The annual number of stillbirths around the world is more than double the number of people who die from HIV-related causes, according to a new report that says this widely overlooked epidemic could be dramatically mitigated with better antenatal care.
Some 2.64 million foetuses die after the 28th week of pregnancy, most of them in low- and middle-income countries, according the report published by The Lancet.
While the number of stillbirths globally has fallen from an estimated three million in 1995, the decline lags behind progress in reducing deaths in children under the age of five. The series authors say the lack of recognition of the issue at a global health level means not enough is being done to prevent more babies from dying.
“Parental groups must join with professional organizations to bring a unified message to UN agencies regarding the need to include stillbirths in global health policy.”
The authors report that grieving mothers are often disenfranchised from their communities; stillbirths can also affect future parenting and lead to divorce. In many countries, bereavement counselling is not widely available for families dealing with depression after a stillbirth.
“Behind the statistics are individual stories of families devastated by the loss of their precious child,” Janet Scott, research manager at Sands, a British stillbirths and neonatal death charity, said in The Lancet. “A baby who dies before he or she is born is no less loved and cherished, the grief and pain for the parents no less agonizing and enduring, and the guilt at not being able to protect that child no less intense.”
According to the UN World Health Organization, the five main causes of stillbirth are childbirth complications, maternal infections in pregnancy, maternal disorders such as hypertension and diabetes, foetal growth restriction and congenital abnormalities.
t Madiany Hospital in Rarieda District in western Kenya’s Nyanza Province, doctors and midwives deal with stillbirths on a daily basis; health workers are overwhelmed by expectant mothers from the entire district, even though the number of women who seek antenatal care is a mere fraction of what it should be.
“We are just one hospital serving a whole district with a huge population. To reduce cases of irregular antenatal visits among pregnant mothers – one of the biggest contributing factors to stillbirths – we need to build the capacity of lower level health centres to provide antenatal care,” Sylvia Warom, in charge of the hospital’s maternity ward, told IRIN.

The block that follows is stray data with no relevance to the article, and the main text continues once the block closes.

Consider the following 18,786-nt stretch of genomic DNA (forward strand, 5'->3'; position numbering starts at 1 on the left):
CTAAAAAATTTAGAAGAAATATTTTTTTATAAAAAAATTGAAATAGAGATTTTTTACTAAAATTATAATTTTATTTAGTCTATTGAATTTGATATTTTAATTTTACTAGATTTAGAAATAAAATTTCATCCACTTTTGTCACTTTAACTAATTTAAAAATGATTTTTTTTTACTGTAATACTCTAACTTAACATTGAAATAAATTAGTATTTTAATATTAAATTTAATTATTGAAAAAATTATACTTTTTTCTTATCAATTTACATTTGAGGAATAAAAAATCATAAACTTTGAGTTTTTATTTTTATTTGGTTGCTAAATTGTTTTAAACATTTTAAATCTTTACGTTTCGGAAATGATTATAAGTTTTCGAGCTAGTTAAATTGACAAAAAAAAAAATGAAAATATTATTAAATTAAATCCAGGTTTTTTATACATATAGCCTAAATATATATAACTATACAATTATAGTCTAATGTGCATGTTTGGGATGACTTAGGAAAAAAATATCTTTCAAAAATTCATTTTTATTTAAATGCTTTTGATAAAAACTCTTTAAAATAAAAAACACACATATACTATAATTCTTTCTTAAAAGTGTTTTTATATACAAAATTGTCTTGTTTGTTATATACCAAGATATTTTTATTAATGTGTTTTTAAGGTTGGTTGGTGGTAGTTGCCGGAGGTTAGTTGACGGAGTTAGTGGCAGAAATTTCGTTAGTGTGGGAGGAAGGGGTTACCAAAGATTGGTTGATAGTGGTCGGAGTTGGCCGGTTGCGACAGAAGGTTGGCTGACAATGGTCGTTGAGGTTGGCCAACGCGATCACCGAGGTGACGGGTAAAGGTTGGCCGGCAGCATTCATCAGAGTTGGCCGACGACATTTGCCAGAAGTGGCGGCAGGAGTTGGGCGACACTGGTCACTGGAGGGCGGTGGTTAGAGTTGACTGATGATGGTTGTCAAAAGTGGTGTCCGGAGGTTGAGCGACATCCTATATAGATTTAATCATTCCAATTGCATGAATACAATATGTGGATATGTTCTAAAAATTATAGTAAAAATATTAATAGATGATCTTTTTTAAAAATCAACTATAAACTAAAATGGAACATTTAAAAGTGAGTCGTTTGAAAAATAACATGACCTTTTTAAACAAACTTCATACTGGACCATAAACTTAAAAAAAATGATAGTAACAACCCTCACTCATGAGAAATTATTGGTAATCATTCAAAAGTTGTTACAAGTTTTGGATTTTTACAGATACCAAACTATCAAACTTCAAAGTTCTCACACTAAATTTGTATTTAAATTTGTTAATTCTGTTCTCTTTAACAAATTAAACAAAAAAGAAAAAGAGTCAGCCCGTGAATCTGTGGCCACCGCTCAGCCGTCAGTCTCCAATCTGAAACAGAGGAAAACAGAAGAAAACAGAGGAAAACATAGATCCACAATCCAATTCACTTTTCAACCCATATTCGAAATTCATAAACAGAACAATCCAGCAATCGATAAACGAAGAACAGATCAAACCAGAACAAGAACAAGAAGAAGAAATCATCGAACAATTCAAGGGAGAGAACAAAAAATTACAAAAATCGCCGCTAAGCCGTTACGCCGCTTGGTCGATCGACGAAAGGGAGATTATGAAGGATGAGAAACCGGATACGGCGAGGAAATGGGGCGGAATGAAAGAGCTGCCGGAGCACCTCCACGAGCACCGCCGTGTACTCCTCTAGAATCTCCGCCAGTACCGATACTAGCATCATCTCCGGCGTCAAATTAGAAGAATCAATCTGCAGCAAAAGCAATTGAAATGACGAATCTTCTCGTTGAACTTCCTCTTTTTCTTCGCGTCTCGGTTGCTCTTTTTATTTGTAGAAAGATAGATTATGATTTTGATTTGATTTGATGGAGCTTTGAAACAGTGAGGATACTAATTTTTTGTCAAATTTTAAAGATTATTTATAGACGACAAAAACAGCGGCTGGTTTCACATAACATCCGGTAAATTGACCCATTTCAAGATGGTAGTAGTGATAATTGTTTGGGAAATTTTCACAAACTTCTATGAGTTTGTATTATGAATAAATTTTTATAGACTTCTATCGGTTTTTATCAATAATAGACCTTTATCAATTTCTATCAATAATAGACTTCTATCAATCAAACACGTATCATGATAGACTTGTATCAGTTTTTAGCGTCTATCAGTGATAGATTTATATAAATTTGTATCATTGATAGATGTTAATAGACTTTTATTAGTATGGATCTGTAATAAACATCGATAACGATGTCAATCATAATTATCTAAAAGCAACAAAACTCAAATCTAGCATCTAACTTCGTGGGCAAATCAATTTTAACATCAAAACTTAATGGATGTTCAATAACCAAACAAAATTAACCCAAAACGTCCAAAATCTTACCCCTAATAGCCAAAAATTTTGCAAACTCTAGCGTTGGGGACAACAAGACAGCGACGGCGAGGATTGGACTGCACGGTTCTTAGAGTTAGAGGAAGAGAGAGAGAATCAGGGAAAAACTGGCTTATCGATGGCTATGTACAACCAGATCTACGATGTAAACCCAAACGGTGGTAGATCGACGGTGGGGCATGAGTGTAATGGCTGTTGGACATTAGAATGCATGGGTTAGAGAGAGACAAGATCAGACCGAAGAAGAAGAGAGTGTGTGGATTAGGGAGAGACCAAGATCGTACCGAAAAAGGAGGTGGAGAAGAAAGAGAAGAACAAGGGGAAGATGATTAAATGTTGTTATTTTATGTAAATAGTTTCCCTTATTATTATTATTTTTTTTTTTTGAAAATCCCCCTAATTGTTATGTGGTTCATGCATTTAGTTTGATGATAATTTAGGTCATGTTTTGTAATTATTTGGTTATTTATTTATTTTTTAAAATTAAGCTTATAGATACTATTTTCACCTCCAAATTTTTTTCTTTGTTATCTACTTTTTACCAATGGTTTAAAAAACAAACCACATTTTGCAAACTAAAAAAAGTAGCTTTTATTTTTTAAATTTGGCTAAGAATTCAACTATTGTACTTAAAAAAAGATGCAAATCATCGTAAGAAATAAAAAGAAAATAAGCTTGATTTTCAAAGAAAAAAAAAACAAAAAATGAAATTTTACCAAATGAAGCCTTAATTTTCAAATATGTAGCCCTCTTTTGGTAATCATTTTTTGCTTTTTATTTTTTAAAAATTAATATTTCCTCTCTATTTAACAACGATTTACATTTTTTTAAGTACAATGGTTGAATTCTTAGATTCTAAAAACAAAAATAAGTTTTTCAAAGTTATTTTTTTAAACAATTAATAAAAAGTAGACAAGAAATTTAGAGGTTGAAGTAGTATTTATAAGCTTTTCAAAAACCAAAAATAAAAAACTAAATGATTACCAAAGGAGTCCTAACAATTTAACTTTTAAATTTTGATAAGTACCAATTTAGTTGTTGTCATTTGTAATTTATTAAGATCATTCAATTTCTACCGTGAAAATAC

“Many women come to the hospital when they realize they are pregnant and you never see them again until they are ready to deliver; it is unfortunate because many come to deliver already dead children,” she added.
In rural Nyanza, health centres are few and far between, and many women lose their babies on the long journey from home to the hospital, while others lose babies by choosing to deliver at home. More than half of all Kenyan women deliver their babies without the benefit of skilled medical professionals.
According to The Lancet series, an estimated 1.2 million of all stillbirths happen during labour and delivery, highlighting the need to increase the number of women delivering babies with skilled birth attendants present.
Better healthcare, better data
“In Uganda only 42 percent of women receive skilled attended delivery,” said Robina Biteyi, national coordinator of the Uganda chapter of The White Ribbon Alliance, an international maternal health NGO. “It is estimated that 15 percent of all pregnancies are likely to develop life-threatening complications and will need emergency obstetric care but in Uganda, only 24 percent have access to it.”
The authors of The Lancet series noted that measures to reduce stillbirths often overlapped with those to reduce maternal and child deaths. Some recommended interventions include: skilled care at birth and emergency obstetric care taking priority in settings with the highest burden and the weakest health systems; provision of basic information and service access to health-care users and ensuring health-care providers have skills, knowledge, and resources.
Other measures include the provision of folic acid supplements, supplying insecticide-treated nets in malaria-endemic areas and routine syphilis screening during antenatal visits.
“We need to improve access to family planning; there is an unmet need for family planning of 41 percent in Uganda,” said Biteyi. “There is also an urgent need to increase the number of health workers and improve their services of employment and ensure retention; currently Uganda is short of 2,000 midwives,” said Biteyi.
The authors further noted that there was a dearth of information on the subject of stillbirths, and to effectively tackle the problem it would be necessary to develop mechanisms to monitor stillbirths and better understand their causes.
“To prioritize stillbirth prevention, health professionals need data on rates, causes, and preventive opportunities, as well as global leadership,” they said.